Chernobyl Fungi Eats Radiation. Nature Finds A Way

Nature is showing once again just how great it is. Scientists studying Chernobyl discovered that a certain black fungus is eating radiation inside the nuclear reactor in Russia. According to reports, the fungus was found way back in 1991 growing up the walls of the reactor. 

Over a decade later, researchers tested some of the fungi and determined that it had a large amount of the pigment melanin — which is also found, among other places, in the skin of humans. People with darker skin tones tend to have much more melanin, which is known to absorb light and dissipate ultraviolet radiation in the skin. However, in fungi, it reportedly absorbed radiation and converted it into some type of chemical energy for growth.

Chernobyl Fungi Eats Radiation Geek Impulse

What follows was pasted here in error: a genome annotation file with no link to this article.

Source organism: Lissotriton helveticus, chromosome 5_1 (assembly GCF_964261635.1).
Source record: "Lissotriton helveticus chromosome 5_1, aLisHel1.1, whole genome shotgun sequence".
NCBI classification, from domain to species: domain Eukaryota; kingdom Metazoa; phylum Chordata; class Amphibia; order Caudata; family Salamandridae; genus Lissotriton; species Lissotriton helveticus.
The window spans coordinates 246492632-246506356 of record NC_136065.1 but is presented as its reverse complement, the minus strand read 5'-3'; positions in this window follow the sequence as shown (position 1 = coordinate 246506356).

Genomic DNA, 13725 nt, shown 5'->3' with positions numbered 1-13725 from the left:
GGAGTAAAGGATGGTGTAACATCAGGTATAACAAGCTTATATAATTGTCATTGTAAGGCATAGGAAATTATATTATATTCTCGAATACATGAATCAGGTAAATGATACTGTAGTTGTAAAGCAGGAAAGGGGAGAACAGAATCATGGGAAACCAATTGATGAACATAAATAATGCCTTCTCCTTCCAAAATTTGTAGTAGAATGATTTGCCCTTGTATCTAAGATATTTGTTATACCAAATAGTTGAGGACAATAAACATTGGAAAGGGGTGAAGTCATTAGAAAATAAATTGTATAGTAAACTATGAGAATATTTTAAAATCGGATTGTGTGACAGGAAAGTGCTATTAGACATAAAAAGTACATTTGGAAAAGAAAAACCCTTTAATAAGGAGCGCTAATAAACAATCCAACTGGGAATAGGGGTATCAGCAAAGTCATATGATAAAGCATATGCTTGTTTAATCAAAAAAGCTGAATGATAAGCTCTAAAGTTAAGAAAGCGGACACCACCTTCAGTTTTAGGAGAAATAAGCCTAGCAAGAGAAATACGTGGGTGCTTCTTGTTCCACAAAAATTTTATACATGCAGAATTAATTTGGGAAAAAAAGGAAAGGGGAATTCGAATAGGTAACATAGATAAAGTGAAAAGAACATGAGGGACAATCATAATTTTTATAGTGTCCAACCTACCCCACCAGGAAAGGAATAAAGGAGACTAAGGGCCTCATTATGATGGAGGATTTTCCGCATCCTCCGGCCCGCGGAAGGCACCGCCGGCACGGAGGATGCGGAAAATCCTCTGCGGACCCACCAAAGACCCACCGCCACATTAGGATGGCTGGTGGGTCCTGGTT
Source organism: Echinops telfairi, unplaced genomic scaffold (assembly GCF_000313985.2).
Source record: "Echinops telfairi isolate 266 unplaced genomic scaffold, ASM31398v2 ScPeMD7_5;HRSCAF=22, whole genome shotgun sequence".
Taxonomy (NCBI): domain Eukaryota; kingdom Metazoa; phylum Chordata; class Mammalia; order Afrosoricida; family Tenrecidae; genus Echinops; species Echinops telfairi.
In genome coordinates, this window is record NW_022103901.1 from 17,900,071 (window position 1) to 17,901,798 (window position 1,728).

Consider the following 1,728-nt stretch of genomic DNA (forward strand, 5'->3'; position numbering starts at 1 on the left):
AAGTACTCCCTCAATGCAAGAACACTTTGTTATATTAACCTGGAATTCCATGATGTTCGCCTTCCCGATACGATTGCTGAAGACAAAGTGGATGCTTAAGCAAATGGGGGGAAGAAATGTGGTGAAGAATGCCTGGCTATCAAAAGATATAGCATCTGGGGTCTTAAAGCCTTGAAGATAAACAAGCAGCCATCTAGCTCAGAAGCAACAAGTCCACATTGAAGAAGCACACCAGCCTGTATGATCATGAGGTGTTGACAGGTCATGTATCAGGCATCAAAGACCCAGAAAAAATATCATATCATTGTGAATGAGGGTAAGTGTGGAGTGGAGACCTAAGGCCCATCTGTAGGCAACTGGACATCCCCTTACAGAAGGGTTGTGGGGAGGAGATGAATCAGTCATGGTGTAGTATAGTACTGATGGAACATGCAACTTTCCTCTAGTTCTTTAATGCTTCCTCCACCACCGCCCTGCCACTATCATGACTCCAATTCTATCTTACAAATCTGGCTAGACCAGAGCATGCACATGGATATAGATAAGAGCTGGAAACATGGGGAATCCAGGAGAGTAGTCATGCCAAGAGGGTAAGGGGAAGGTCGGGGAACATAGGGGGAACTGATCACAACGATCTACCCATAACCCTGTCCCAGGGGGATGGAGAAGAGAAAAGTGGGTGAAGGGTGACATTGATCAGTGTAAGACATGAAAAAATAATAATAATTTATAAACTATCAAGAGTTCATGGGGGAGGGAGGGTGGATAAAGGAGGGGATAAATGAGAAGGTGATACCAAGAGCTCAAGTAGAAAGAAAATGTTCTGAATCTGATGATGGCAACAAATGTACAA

Gettyimages | AndreasReh

The fungi reportedly absorb radiation and convert it into some type of chemical energy for growth. Scientists believe this mechanism could be used to make substances that both block radiation from penetrating and turn it into a renewable energy source. The fungi also indicated that there could be places in the galaxy — which we are unaware of — where organisms could live in radiation-filled environments.

Large quantities of highly melanized fungal spores have been found in early Cretaceous period deposits when many species of animals and plants died out. This period coincides with Earth’s crossing the “magnetic zero” resulting in the loss of its “shield” against cosmic radiation

US National Library of Medicine

The Researchers used gamma radiation from rhenium-188 and tungsten-188 to assay fungal responses to radiation, and gamma radiation from caesium-137 to look at the impact of radiation on melanin structure. This raises the prospect that astronauts could grow these fungi on long flights into radiation-rich outer space, suggests Dadachova’s colleague Arturo Casadevall. The fungi aren’t particularly appetizing, however — they resemble the mold on a dirty shower curtain.

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